At the edge of the 1980s, the world witnessed the emergence of a new world order: the crumbling of the Berlin Wall4, and by extension
the end of the “cold war”5 and the triumph of liberal democracy6. Coincidentally, while the Berlin Wall collapsed on November 9, 19897, Sierra Leone stood on the brink of its major epoch: the commencement of armed struggle to depose an allegedly unpopular, illegitimate and repressive regime in the 1990s. This was triggered by what was identified as the “East Wind” in late 19808, resulting in major changes with the fall of one-party systems and the rise of multi-party governments in the post cold war era. Before 1991, the civil society trajectory in Sierra Leone lacked autonomy. In addition, the judicial and accountability framework was practically dysfunctional.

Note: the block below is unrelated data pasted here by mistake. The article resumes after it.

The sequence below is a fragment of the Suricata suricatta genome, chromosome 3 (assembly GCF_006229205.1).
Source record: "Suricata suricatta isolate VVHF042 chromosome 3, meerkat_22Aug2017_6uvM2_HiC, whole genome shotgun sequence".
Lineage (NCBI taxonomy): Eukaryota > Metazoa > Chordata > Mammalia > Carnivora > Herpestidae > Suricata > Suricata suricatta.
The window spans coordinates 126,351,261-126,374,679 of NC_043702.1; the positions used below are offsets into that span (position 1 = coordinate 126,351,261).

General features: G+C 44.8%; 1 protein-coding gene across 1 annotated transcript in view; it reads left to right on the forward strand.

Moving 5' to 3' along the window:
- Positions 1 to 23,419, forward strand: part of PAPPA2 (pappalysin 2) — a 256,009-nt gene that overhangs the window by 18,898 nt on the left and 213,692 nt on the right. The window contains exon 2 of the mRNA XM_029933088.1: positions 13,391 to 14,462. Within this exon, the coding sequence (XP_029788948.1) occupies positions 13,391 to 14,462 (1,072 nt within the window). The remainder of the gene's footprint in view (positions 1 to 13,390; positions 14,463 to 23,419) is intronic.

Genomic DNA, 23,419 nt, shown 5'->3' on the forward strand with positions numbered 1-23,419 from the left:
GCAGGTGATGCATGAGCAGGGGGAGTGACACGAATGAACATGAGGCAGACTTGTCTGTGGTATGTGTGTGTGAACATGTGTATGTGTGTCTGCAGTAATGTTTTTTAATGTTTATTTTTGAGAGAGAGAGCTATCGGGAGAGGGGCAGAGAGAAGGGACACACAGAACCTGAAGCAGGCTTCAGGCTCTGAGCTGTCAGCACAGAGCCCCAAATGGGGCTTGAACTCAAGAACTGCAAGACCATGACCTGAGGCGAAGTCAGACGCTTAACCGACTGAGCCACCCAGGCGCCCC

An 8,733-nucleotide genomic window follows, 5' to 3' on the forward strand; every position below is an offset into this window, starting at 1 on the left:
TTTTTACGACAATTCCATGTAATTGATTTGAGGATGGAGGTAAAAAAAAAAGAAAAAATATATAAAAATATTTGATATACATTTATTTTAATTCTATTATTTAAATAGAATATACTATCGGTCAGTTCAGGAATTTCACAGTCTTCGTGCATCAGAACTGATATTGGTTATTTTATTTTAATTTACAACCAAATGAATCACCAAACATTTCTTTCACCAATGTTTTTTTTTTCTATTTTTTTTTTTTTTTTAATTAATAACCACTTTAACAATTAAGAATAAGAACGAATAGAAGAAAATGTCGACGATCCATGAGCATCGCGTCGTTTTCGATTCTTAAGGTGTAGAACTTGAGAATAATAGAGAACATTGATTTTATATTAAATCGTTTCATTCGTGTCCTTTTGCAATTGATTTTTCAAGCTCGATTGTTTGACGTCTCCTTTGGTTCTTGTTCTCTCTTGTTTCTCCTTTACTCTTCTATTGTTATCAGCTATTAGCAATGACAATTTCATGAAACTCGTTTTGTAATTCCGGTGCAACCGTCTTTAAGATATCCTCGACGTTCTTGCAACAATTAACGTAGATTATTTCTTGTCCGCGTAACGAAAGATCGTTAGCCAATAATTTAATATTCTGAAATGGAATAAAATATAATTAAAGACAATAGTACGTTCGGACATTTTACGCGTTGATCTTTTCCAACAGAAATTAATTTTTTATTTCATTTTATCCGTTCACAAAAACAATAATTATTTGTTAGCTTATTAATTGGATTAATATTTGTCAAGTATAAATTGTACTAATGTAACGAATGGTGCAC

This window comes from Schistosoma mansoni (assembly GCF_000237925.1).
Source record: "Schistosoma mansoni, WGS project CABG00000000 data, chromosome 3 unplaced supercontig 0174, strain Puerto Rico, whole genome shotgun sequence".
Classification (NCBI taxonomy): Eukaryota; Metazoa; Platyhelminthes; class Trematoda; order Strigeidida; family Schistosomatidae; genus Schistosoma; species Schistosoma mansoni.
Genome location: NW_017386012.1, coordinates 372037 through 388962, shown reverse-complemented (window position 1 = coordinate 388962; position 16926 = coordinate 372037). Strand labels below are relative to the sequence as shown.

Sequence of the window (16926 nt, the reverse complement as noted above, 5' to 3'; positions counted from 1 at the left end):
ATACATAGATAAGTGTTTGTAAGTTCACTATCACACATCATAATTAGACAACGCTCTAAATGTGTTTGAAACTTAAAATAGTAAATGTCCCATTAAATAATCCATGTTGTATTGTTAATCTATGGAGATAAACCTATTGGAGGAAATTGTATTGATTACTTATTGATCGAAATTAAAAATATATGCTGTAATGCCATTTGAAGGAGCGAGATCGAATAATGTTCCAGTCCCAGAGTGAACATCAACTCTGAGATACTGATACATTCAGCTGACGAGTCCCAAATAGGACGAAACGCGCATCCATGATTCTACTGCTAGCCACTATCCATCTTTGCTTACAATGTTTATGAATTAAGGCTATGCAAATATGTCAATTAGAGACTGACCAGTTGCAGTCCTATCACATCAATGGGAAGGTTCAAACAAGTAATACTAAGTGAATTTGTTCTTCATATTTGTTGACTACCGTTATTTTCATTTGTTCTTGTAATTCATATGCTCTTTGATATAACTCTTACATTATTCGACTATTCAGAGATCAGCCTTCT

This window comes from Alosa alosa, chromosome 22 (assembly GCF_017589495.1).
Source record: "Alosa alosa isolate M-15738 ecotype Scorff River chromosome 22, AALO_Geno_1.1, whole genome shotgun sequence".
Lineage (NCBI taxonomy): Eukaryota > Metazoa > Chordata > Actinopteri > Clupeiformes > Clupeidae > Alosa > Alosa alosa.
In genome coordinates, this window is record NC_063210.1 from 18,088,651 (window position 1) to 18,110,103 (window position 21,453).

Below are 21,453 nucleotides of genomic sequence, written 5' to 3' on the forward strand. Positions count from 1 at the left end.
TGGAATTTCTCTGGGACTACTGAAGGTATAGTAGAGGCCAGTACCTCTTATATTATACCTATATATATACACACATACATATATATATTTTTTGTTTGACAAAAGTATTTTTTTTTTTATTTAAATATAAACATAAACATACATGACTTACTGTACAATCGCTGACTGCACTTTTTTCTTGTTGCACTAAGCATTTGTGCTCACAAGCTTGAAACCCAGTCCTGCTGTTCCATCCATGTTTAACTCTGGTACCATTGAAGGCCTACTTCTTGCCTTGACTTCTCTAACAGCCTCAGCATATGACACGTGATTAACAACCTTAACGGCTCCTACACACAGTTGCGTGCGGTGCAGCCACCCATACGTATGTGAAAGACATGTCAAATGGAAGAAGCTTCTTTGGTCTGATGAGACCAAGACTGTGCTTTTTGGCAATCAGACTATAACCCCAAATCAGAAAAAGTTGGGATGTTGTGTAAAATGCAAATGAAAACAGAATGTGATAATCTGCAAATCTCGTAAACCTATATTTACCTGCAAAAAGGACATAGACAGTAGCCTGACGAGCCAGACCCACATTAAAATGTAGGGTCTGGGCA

Read more here